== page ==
More than a million Google accounts hijacked by ‘Gooligan’ malware

More than a million Google accounts have been hijacked by “Gooligan” malware, according to the company and a cybersecurity firm.

“The number continues to rise at an additional 13,000 breached devices each day,” said cybersecurity firm Check Point, which discovered the attack and is working with Google to combat it.

Hundreds of infected accounts belong to businesses rather than individual users, Check Point said Nov. 30.

Gooligan steals authentication tokens — electronic identity codes for users — that “can be used to access data from Google Play, Gmail, Google Photos, Google Docs, G Suite, Google Drive, and more,” according to Check Point.

Infections occurred via “legitimate-looking apps on third-party Android app stores” and could also happen via “phishing scams where attackers broadcast links to infected apps to unsuspecting users via SMS or other messaging services,” Check Point said.

Aside from grabbing users’ authentication information, the criminals behind Gooligan don’t appear to be stealing contents from Play, Photos, Gmail, Photos, Docs, Drive or G Suite, according to Google.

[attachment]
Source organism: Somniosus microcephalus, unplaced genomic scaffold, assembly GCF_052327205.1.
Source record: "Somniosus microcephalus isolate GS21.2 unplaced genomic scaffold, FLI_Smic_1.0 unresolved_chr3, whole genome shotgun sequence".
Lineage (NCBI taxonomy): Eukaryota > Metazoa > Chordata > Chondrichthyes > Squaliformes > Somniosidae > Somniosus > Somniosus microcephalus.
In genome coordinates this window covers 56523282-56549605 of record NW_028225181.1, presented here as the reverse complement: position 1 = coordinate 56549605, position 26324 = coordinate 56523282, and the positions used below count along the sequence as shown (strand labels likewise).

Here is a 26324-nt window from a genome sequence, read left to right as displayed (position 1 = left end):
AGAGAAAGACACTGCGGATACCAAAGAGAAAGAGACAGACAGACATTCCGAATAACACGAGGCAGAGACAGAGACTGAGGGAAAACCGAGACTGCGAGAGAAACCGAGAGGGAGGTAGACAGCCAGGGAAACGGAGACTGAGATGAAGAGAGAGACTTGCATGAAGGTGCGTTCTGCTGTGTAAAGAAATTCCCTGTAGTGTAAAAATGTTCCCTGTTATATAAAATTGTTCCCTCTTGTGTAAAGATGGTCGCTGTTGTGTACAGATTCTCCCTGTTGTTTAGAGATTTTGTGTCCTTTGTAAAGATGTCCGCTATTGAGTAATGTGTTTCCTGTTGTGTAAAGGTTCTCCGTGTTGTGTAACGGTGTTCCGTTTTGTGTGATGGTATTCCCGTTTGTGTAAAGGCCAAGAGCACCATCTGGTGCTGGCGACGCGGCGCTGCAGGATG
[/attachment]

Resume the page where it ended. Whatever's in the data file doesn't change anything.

“We used automated tools to look for signs of other fraudulent activity within the affected Google accounts,” Google’s director of Android security Adrian Ludwig said in a Nov. 29 blog post. “None were found.”

Gooligan is used to generate money from the compromised accounts, Check Point and Google said. The malware installs onto compromised devices fraudulent apps from Play, which triggers payment to the malware’s wranglers.

“Every day, Gooligan installs at least 30,000 apps fraudulently on breached devices,” Check Point said.

Gooligan comes from a malware family known as “Ghost Push” composed of “hostile downloaders,” Ludwig said. His team has been tracking Ghost Push malware since 2014, he said. “In 2015 alone, we found more than 40,000 apps associated with Ghost Push,” Ludwig said.

Vulnerable to the malware are users running Android operating systems Jelly Bean, KitKat and Lollipop — about three-quarters of all users, according to Check Point. Nearly 60 percent of infected devices are in Asia, while about 20 percent are in the Americas.

Check Point has compiled a list of Gooligan-infected fake apps, and also offers a tool that users can employ to see if their account has been infected.

A similar malware campaign last year earned $320,000 a month for cybercriminals, Forbes reported Nov. 30. Check Point’s Michael Shaulov told Forbes he believed the criminals running Gooligan are making about the same amount.

Photo: An attendee takes a selfie in front of Android mascots during the 2015 Google I/O conference. (Justin Sullivan/Getty Images)


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  • Nevin Buconjic

    Scary! Another reason I stick with Blackberry Android devices. Can’t be rooted and constant monitoring of my phone through the buitl in DTEK software. Stay safe my friends.